Matthew P. Hoffman, BDS, PhD, has been named scientific director of NIDCR’s intramural research division after a national search. In his new position, Hoffman will provide leadership and managerial oversight for creating and maintaining a productive research environment within the Institute's Division of Intramural Research (DIR). He will continue to serve as senior investigator in DIR’s Matrix and Morphogenesis Section, where he studies salivary gland development toward a long-term goal of advancing potential therapies to repair and regenerate glands and other tissue types.
Hoffman has been with NIDCR for nearly 25 years, serving most recently as deputy scientific director of DIR since August 2016. He’s recognized as not only an outstanding scientist but also a champion for diversity and promoting the next generation of researchers and leaders in the fields of dentistry and medicine.
Hoffman joined NIDCR in 1994 as a postdoctoral fellow studying extracellular matrix and cell differentiation. He then advanced through the ranks, becoming a staff scientist in 2000, a tenure-track investigator in 2004, and a tenured senior investigator in 2011. In 2013, Hoffman was elected a fellow of the American Association for the Advancement of Science. His other honors and awards include the 2015 Distinguished Scientist Award for Salivary Research and the 2009 Salivary Researcher of the Year Award, both from the International Association for Dental Research. In August 2018, he’s slated to receive the NIH Ruth L. Kirschstein Mentoring Award for exemplary performance while demonstrating significant leadership, skill, and ability in serving as a mentor.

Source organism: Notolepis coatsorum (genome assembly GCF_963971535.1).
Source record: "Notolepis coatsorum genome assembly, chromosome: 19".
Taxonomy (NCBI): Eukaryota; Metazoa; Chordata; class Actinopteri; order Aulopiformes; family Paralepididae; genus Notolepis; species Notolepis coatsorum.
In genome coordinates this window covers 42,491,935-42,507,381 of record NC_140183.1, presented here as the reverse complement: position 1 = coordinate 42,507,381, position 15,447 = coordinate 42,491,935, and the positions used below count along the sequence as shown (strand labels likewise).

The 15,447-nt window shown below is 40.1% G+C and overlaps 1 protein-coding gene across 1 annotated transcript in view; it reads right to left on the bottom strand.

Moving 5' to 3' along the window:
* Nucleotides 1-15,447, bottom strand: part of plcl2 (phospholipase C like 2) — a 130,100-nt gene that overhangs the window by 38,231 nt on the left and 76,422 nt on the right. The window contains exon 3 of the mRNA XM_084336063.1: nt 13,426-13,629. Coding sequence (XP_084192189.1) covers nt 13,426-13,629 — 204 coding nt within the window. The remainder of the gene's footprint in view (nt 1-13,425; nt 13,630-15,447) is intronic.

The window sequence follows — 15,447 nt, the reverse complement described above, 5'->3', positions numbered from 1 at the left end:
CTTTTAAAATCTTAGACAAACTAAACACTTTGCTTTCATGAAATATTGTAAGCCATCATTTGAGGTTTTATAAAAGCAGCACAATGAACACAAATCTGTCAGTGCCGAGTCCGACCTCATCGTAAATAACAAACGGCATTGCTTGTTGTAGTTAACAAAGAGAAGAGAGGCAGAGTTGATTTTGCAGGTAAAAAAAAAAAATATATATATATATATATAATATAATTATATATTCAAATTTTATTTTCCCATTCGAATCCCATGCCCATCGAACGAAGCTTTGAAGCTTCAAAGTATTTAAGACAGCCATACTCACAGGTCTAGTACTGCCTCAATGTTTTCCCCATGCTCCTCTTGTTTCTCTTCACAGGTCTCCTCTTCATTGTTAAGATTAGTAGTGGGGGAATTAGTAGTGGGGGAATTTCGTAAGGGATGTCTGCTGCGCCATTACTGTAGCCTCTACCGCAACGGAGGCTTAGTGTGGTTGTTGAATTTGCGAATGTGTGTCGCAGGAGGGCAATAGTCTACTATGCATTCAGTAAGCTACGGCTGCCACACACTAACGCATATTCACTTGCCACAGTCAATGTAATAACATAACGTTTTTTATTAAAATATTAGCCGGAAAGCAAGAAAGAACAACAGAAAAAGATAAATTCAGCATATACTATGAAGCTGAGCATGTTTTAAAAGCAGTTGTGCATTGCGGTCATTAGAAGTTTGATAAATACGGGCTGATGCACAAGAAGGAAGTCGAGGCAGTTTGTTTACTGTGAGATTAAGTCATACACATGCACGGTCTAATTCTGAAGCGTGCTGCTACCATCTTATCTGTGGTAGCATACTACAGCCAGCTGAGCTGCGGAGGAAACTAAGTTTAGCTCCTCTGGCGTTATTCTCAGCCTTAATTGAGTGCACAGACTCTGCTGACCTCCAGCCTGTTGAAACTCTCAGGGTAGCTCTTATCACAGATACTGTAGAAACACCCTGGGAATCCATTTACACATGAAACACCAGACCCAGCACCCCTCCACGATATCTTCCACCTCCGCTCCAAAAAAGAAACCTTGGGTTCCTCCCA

A native of New Zealand, Hoffman earned a BDS from the University of Otago in Dunedin in 1986. He worked for two years in a hospital dental clinic in Wellington, and later conducted research on oral plaque and complex microbial communities at the New Zealand Medical Research Council. After receiving a 1989-1993 Fulbright Travel Scholarship to study Candida albicans glycoproteins and adhesion at the University of Rochester, Hoffman received a PhD in microbiology and immunology in 1994.